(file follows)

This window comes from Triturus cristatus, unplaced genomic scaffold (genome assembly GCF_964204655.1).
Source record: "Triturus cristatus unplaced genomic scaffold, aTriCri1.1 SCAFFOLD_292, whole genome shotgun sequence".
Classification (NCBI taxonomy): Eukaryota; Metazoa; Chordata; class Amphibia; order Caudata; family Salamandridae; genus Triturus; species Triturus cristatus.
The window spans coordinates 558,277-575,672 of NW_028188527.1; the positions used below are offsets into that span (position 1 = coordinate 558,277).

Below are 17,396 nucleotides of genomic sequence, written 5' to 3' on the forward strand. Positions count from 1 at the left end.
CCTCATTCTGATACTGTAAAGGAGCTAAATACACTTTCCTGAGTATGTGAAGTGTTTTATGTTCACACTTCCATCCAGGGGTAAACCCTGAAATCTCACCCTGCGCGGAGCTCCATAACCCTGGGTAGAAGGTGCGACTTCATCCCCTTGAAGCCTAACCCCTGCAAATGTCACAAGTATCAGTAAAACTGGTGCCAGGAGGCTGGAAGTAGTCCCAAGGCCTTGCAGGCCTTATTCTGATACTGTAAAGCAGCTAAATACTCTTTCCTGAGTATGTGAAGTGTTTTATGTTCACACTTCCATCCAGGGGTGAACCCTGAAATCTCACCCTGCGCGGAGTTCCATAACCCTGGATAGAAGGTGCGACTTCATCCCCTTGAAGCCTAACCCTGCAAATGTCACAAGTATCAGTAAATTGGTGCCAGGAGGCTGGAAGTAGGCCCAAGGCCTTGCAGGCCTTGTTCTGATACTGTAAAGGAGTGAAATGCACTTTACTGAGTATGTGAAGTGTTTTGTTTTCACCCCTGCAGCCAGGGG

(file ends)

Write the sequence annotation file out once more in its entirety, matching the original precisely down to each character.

This window comes from Triturus cristatus, unplaced genomic scaffold (genome assembly GCF_964204655.1).
Source record: "Triturus cristatus unplaced genomic scaffold, aTriCri1.1 SCAFFOLD_292, whole genome shotgun sequence".
Classification (NCBI taxonomy): Eukaryota; Metazoa; Chordata; class Amphibia; order Caudata; family Salamandridae; genus Triturus; species Triturus cristatus.
The window spans coordinates 558,277-575,672 of NW_028188527.1; the positions used below are offsets into that span (position 1 = coordinate 558,277).

Below are 17,396 nucleotides of genomic sequence, written 5' to 3' on the forward strand. Positions count from 1 at the left end.
CCTCATTCTGATACTGTAAAGGAGCTAAATACACTTTCCTGAGTATGTGAAGTGTTTTATGTTCACACTTCCATCCAGGGGTAAACCCTGAAATCTCACCCTGCGCGGAGCTCCATAACCCTGGGTAGAAGGTGCGACTTCATCCCCTTGAAGCCTAACCCCTGCAAATGTCACAAGTATCAGTAAAACTGGTGCCAGGAGGCTGGAAGTAGTCCCAAGGCCTTGCAGGCCTTATTCTGATACTGTAAAGCAGCTAAATACTCTTTCCTGAGTATGTGAAGTGTTTTATGTTCACACTTCCATCCAGGGGTGAACCCTGAAATCTCACCCTGCGCGGAGTTCCATAACCCTGGATAGAAGGTGCGACTTCATCCCCTTGAAGCCTAACCCTGCAAATGTCACAAGTATCAGTAAATTGGTGCCAGGAGGCTGGAAGTAGGCCCAAGGCCTTGCAGGCCTTGTTCTGATACTGTAAAGGAGTGAAATGCACTTTACTGAGTATGTGAAGTGTTTTGTTTTCACCCCTGCAGCCAGGGG